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Poetic form is the rules by which a poem is written when the poet's desire is to present the text following a specified meter, rhyme, rhythm, or use a specific poetic device.
Poets can follow rules specific to heroic couplets, Petrarchan Sonnets, or Italian sonnets (just to name a few). The rules of the poem's form bring out specific meaning for the text, the way a poem is meant to be read (as in Shakespearean poetry--Shakespeare wrote the way that he did so that it would mimic human language), or the imagery it was meant to depict.
For example, a shape poem uses the shape of the object it depicts and the words form to the shape of the object depicted. A poem about an apple would look like an apple from far away and the words of the poem form the picture of the apple. The meaning of the poem would relate to an apple and the form would provide the imagery.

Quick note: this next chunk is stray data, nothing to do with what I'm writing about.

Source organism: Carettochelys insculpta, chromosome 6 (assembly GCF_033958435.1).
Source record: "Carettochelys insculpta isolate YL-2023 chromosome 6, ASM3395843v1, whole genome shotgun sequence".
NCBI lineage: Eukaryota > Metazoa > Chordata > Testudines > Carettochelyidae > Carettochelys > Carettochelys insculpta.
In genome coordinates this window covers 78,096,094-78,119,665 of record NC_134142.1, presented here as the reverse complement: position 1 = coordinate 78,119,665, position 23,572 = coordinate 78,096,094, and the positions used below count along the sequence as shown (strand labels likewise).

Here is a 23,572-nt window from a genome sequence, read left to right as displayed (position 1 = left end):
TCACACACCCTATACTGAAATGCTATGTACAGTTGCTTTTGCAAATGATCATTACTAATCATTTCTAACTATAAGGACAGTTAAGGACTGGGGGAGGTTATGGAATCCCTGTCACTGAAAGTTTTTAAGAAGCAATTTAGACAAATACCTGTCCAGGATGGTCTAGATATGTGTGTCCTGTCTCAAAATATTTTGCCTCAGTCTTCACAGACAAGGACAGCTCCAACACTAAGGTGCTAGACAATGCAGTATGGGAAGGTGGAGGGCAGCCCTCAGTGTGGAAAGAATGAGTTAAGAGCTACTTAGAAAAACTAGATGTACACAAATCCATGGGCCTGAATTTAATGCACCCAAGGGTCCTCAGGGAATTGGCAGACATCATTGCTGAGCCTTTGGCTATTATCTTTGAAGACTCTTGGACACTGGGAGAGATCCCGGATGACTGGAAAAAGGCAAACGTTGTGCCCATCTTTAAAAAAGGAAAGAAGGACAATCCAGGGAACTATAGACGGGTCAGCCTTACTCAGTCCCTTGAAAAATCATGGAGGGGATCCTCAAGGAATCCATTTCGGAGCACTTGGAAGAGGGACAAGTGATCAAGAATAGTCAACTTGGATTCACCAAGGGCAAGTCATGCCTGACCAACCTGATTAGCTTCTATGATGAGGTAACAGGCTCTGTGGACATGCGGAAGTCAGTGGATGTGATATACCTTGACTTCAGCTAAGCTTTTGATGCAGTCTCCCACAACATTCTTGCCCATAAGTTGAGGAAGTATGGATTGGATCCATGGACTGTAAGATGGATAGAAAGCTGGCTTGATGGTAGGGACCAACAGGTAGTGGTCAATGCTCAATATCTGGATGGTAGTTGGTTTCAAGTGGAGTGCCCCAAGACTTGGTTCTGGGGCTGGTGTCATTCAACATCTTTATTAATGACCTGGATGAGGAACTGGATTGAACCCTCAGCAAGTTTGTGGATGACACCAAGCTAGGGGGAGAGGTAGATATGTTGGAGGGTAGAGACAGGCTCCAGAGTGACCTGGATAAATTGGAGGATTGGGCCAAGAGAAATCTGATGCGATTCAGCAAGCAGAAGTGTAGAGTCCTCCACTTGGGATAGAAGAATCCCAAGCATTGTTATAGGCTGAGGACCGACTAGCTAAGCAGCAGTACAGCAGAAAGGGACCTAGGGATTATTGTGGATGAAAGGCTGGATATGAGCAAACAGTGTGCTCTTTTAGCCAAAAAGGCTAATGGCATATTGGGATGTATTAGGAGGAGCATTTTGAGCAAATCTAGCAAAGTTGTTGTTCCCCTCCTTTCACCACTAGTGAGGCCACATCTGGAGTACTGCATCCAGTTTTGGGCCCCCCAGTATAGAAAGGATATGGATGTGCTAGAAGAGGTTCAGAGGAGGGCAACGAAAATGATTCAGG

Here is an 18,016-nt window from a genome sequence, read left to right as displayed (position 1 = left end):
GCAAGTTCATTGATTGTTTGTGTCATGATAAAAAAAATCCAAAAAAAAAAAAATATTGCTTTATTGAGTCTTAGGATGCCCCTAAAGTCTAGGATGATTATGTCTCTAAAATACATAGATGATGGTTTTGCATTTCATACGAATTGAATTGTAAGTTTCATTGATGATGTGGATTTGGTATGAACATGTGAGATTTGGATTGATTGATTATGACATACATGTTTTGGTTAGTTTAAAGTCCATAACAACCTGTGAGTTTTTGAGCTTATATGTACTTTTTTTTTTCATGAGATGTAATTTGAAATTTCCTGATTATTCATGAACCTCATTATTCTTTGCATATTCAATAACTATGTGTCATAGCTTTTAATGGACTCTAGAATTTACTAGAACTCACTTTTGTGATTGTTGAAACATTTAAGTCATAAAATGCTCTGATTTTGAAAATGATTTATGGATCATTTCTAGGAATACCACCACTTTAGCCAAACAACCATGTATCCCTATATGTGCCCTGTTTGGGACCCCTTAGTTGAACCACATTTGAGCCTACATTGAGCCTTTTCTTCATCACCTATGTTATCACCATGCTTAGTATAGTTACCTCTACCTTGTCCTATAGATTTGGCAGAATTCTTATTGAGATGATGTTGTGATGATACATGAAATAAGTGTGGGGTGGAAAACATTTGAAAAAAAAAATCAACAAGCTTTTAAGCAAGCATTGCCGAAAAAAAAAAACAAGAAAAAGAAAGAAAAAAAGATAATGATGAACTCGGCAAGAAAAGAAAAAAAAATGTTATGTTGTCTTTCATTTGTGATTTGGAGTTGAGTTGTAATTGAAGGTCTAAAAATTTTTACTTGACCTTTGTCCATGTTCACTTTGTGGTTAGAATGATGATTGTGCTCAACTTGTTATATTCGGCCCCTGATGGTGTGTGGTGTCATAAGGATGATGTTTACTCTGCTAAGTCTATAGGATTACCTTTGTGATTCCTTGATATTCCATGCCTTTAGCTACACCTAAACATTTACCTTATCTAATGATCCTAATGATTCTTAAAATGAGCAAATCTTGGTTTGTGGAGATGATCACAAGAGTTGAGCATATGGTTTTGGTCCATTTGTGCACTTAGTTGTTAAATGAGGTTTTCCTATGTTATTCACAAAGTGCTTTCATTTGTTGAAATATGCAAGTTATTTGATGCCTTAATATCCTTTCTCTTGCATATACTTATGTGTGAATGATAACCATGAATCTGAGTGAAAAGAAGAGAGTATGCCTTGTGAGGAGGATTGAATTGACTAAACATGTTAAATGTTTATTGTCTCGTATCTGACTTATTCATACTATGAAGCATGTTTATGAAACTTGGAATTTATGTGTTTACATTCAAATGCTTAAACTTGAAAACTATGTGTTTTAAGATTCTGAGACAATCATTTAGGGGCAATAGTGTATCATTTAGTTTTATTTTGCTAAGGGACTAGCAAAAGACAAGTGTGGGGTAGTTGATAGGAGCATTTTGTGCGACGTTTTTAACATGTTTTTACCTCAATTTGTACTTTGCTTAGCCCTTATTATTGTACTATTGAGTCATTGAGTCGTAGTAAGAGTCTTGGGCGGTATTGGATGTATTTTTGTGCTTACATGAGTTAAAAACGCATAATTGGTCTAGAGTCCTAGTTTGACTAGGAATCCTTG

Therefore, the form of a poem can help to bring out the meaning in a poem if it follows a traditional known form which readers are familiar with so that they know how to read the poem and what to look for.
Novel poetry readers will find it difficult to make out how the form of a poem adds to the meaning given they do not have enough knowledge about the reasoning behind the use of any specific poetic form.
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